Some complained about it, but I think they did not like NOT seeing recreation of scenes. Sure, we would like to see that as much as watching "Daniel-san" and "Johnny Lawrence" have yet another fight. But when we actually see it, we would compare it to the Japanese Originals.
I thought other touches like the Brando actor recreating how Brando pitched being "the Don," worked better. Young Pacino was Young Pacino. And so forth.
But Evans. You can put on the documentary of his book The Kid Stays in the Picture, and it is like it is him. The actor is From the American Colonies, so his rendition of the way Evans spoke is all the more impressive.
As for a show about Evans at Paramount, I would watch it, but there is still the documentary. His book goes into more detail, of course, as how an infamous hired gun investigator completely destroyed Steve McQueen. The egotistical cunt – and he was one, perhaps the most overrated actor not named Troy McClure – tried to take custody of Evan's son. In the book, Evans claims he has no idea "what," exactly, said investigator dug up on "Beats Ali Like She Should be Beaten," but during a meeting with him, and the lawyers, the investigator asked to speak with McQueen privately, which led to McQueen storming out in a profanity-laden tantrum that ended all legal action he had.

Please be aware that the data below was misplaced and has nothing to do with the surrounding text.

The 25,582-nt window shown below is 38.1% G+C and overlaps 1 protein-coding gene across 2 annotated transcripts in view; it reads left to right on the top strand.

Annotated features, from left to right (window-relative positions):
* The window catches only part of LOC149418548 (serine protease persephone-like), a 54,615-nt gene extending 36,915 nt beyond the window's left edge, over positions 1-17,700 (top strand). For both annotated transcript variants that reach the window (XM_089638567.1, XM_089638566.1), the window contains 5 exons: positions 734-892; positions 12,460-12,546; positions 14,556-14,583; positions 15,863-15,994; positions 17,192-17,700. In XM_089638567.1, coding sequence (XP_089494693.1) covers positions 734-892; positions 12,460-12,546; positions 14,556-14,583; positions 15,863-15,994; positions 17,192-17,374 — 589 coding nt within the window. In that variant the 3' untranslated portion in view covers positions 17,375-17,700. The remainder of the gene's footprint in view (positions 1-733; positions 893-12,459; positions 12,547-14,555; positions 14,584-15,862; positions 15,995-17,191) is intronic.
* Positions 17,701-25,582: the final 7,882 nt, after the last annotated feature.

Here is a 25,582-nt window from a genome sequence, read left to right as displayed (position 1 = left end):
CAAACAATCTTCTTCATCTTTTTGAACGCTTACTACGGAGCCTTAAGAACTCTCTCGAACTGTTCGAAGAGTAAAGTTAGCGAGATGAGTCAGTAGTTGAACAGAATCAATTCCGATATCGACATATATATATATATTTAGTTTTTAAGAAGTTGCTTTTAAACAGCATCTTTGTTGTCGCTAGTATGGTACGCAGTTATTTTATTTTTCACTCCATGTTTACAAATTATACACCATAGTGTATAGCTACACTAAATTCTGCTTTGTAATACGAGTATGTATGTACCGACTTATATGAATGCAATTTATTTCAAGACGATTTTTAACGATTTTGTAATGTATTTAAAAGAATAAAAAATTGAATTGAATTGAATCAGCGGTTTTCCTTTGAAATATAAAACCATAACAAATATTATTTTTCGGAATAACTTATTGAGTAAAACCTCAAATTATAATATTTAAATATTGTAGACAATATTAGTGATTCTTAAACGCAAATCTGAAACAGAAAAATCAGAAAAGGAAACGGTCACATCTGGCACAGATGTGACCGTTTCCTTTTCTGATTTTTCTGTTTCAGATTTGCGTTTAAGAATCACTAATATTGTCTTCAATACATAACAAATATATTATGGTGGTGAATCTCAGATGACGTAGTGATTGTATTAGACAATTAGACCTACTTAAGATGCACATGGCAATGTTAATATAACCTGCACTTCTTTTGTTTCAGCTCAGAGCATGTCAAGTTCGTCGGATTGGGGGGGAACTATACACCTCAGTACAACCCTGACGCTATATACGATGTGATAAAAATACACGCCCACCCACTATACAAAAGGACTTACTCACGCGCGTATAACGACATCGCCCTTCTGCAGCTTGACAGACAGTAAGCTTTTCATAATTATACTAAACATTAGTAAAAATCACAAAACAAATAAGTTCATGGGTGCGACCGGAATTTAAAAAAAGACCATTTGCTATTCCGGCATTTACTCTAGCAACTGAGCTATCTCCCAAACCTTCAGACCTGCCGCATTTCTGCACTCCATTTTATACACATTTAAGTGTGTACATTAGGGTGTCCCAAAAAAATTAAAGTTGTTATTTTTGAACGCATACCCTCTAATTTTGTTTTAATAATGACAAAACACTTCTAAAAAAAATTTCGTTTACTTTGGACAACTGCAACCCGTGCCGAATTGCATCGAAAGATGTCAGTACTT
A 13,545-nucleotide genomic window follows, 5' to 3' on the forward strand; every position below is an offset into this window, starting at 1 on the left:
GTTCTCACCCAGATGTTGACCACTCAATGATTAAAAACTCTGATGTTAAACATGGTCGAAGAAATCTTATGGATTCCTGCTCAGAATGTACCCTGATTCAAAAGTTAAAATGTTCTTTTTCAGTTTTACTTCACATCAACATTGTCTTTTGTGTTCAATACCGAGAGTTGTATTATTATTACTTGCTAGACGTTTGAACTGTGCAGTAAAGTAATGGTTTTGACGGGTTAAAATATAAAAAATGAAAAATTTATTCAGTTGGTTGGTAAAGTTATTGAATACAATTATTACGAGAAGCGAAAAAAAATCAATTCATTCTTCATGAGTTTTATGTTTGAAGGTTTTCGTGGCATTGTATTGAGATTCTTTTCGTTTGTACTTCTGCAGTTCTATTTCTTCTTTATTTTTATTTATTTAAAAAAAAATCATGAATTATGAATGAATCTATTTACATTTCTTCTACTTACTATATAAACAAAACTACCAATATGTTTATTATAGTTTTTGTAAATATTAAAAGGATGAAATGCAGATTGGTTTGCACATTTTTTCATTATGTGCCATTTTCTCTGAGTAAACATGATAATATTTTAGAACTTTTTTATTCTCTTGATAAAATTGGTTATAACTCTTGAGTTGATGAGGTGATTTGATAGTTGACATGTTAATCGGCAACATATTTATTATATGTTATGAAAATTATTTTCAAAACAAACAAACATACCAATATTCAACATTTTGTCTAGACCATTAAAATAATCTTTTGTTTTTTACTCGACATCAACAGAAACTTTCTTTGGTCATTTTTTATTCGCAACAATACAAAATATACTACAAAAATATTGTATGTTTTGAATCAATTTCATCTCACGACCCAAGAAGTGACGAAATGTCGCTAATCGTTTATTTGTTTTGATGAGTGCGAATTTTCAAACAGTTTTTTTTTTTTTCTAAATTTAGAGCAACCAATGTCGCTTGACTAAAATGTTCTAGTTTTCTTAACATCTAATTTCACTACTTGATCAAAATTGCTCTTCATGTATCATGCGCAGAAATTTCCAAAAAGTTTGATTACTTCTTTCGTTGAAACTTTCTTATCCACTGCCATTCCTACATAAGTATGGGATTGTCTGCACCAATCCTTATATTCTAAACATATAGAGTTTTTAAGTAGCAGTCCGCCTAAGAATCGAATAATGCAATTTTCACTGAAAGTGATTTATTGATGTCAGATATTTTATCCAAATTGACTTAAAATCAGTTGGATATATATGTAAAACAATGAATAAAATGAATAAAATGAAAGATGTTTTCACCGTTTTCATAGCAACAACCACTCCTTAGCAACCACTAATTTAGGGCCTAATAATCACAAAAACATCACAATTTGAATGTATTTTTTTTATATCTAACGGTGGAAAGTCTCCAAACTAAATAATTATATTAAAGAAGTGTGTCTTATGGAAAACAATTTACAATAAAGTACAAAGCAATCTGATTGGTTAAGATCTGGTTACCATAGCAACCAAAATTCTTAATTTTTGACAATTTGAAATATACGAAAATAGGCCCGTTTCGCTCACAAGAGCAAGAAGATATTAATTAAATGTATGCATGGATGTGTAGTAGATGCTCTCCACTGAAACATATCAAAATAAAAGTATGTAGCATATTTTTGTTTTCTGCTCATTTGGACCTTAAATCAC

It did capture the problem Evans sort of confesses: he neglected Ali, but he had to in order to do his job.
The funny thing is with Bludorn – played by venerable That Guy Burn Gorman – Game of Thrones, Turn, The Man in the High Castle, YOUR MOM Does Des Moines, et cetera – the only time I heard him "speak" was Evans' imitation of him which is, to be fair, an Old Jewish Man. So I was surprised to learn he was actually Austrian . . . had an unknown past . . . looked 60 but died young.
There is also a subtle "dig." "The Suits" wanted a shorter film. Evans boasts/complains that Coppola delivered a version that contained nothing of the movie, and he took Coppola aside and screamed and ranted to restore it. As the series shows, and Coppola claims, he did that to convince "the Suits" to use the longer cuts. The truth? I do not know, even Evans conceded that everyone has a different version of it. They probably both believe they are responsible.
You probably have not noticed that I enjoyed it.
Finally, I like how they tossed in references to The Godfather without implying a genesis. So Bludorn grabs "Warton" – That Guy from Band of Brothers and Son of the Star of Bosom Buddies – and throws him against the wall of the elevator to give an angry rendition of "you never reveal your mind to anyone outside of the family."